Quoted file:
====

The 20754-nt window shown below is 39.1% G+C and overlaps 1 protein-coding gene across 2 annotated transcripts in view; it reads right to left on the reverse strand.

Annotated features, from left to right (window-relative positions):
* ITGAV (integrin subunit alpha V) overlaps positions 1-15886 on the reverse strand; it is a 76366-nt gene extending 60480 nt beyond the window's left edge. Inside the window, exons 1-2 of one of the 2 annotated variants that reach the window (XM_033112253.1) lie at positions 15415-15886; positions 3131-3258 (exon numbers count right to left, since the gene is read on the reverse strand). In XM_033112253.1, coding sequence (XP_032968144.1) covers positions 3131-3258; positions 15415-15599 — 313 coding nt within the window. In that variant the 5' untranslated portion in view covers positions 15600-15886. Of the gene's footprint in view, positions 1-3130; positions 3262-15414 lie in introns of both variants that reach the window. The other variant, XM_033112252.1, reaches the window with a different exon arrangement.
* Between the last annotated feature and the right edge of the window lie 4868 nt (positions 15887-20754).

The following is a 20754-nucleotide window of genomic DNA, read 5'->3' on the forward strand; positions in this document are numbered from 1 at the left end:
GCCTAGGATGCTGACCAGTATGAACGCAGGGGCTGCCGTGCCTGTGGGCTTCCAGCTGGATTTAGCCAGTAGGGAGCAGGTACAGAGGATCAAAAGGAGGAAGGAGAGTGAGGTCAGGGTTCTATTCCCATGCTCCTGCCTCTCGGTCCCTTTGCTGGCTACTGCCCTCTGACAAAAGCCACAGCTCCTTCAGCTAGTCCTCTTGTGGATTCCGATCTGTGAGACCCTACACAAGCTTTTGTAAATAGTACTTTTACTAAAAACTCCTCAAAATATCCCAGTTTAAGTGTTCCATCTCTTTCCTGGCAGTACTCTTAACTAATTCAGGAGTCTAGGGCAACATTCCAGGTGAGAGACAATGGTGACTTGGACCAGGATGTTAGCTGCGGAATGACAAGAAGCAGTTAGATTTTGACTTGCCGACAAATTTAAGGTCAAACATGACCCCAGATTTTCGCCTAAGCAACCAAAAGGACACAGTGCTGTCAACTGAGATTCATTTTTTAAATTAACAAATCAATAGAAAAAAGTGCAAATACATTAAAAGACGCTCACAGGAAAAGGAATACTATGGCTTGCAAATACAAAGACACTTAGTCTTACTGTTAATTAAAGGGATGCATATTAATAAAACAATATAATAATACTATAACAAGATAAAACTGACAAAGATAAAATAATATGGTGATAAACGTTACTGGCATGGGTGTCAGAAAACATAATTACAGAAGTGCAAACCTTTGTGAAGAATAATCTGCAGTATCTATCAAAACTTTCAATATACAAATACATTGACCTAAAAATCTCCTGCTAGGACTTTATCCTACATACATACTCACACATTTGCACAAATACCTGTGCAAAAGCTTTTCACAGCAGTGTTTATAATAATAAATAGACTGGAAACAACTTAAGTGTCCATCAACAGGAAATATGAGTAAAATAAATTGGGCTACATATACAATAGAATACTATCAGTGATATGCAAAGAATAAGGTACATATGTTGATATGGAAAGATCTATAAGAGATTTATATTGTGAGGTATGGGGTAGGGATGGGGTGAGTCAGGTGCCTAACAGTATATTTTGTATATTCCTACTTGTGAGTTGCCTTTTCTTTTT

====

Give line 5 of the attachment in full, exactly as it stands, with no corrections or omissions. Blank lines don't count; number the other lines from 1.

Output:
The following is a 20754-nucleotide window of genomic DNA, read 5'->3' on the forward strand; positions in this document are numbered from 1 at the left end: